"It's art, so there are no rules, but..." is how many conversations start at Image Science. Choosing where to exhibit your work is no exception...
You could launch it into orbit, wrap it around a train or etch it into a single grain of sand. But, broadly speaking, galleries are where people share their artwork, particularly our speciality: archival fine art prints.
The variety and number of galleries out there can be daunting. Physically most are variations on the 'white cube' - so from the outside they can be hard to distinguish. But there are important differences behind the scenes, and understanding the basic categories of galleries will help you get started.
(Thankyou to the wonderful Rhiannon Slatter for supplying her photograph to illustrate the header on this article above!).
Sometimes also known as 'vanity' galleries, these are essentially venues for hire. They are not typically curated (though some may be selective in who they show), and make their profits primarily from the rental fees they charge artists to use their space/s. These galleries can be great for putting on first shows, getting practical experience and building an audience. They can also be used for events by artists directly connected with their collectors to avoid losing commissions on sales that commercial galleries charge (more on those below).
Beyond that rental galleries can vary a lot. For example your hire fee may or may not include:
The gallery may also still charge commissions on art sales or sell alcohol from a licensed bar to further their return etc.
Exhibiting in these galleries does not ostensibly carry 'prestige' in the art world due to their non-selective nature (hence the term 'vanity gallery'), and it is very common for the artist to make a substantial loss while the gallery makes a profit. So it's best to look closely at the level of support they provide and square that with exhibition expenses and sales prospects. For emerging/early career artists it can generally be considered a success even to just cover your costs through sales.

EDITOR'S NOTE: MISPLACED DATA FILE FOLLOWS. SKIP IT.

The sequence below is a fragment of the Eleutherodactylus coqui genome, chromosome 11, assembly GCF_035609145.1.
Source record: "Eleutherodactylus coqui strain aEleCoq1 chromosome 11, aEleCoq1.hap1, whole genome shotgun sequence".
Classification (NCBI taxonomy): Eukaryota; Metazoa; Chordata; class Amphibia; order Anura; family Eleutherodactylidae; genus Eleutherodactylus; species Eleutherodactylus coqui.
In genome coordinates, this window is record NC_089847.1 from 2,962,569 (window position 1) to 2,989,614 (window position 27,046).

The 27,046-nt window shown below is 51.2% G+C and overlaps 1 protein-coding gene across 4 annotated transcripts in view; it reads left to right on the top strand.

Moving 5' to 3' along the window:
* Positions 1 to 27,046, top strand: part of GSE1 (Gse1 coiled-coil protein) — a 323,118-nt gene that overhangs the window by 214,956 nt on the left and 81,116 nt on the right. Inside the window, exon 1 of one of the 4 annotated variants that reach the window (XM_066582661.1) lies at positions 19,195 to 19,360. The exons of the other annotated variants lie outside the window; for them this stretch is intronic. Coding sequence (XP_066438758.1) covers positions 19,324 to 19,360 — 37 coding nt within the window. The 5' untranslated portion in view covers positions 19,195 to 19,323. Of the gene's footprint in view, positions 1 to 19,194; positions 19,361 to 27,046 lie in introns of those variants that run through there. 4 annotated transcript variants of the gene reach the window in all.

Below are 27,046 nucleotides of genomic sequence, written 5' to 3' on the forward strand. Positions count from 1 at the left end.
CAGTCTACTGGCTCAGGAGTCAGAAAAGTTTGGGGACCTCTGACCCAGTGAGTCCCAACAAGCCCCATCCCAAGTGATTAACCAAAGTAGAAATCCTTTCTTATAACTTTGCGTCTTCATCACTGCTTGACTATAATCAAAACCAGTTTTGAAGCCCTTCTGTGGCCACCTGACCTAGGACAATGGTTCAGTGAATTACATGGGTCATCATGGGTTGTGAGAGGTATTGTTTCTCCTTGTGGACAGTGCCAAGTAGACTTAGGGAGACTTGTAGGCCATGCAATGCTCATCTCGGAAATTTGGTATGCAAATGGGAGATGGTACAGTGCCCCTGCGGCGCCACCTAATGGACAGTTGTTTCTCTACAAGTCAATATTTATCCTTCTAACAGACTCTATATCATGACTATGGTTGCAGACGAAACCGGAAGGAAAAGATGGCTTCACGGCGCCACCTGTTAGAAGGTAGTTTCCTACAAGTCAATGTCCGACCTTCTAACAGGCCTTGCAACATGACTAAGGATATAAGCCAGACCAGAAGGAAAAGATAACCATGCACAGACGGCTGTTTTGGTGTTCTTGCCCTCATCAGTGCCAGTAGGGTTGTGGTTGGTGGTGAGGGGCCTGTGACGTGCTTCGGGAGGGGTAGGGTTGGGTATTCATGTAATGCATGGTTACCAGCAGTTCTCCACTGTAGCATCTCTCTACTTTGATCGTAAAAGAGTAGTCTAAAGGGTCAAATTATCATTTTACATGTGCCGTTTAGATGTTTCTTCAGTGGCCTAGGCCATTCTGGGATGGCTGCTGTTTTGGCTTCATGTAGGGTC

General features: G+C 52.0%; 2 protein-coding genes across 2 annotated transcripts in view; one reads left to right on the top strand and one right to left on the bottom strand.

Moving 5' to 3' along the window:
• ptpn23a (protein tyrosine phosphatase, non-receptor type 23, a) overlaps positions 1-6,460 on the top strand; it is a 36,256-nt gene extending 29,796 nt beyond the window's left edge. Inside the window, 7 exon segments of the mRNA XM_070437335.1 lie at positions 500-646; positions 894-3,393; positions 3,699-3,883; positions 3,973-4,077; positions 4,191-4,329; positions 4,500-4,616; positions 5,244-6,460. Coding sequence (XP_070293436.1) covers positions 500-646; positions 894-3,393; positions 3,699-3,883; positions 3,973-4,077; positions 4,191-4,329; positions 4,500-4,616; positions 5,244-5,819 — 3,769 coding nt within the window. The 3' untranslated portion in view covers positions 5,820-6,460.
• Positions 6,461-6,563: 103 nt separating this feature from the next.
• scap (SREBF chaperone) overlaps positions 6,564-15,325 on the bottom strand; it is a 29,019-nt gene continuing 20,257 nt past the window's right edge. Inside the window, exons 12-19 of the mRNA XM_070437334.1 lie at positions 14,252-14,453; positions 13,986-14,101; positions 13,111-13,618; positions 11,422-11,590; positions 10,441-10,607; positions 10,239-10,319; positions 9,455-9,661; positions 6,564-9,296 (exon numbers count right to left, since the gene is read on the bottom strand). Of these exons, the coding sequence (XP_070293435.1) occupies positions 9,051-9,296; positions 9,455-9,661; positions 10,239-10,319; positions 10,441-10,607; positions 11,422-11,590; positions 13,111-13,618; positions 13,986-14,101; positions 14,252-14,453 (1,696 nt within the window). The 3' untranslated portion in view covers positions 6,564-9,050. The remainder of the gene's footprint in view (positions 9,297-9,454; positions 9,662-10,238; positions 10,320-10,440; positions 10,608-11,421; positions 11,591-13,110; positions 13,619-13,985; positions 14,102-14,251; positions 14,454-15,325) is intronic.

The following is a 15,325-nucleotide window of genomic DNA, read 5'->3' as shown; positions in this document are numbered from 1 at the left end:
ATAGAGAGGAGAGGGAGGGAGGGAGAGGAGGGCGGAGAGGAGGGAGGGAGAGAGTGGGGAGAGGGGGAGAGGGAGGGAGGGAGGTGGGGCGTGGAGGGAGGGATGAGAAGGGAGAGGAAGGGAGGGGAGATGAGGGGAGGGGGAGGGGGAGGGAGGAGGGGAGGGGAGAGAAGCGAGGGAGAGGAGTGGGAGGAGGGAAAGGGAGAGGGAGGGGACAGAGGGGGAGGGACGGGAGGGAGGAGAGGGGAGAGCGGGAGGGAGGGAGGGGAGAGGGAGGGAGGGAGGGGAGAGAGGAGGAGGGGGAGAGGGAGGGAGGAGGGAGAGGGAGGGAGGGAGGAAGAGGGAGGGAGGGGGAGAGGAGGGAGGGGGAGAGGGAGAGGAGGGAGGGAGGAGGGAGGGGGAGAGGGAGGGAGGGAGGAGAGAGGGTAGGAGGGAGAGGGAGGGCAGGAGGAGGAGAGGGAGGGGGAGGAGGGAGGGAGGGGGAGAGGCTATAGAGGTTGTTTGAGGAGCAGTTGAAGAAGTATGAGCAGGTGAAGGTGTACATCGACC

Because it's essentially the artist carrying all the financial risk of exhibiting in this context, a popular option is to share expenses via running a group show, rather than a solo show.
Also known as co-operatives, but generally called 'ARIs' in Australia, these are galleries collectively run by artists (and sometimes curators). Typically they're founded by a group of like-minded artists to split the cost and effort required to establish a gallery that specifically caters for them. To better achieve this many ARIs also have physical studios for member artists to use as work spaces, alongside the 'gallery' itself.
ARIs can sometimes be better defined as communities of artists (or even families). The transactional artist-gallery relationship typical of rental and commercial galleries can be blurred or absent. As such ARIs are great testing grounds for experimental art, and are usually at the forefront of new movements in the art world. At times they can be highly theoretical and critical spaces, though, where art is challenged and exhibiting artists must learn to defend their creations (an important skill in the long run!).
While the founding members will regularly exhibit at an ARI, they also typically have open calls to the public to exhibit too. There may or may not be fees associated with exhibiting at an ARI, depending on the funding model, i.e. they may have public or private funding to operate OR could rely on exhibition fees (or some combination of the two).
There are ARIs popping up and closing down all the time, but some eventually evolve into institutions that carry prestige to exhibit at, so be prepared for competition! Long-standing ARIs typically have a formal structure with a board of directors that judge the merits of exhibition proposals. The application process can be quite involved, and successful applicants often have a minimum tertiary level education in the arts.
Commercial galleries are businesses that profit directly by commission from the sale of art to buyers. Owners/directors of commercial galleries typically have specific tastes and expertise, and cultivate relationships with collectors interested in their area of the art market. This means they are very selective in whose work they choose to show based on that expertise and market knowledge.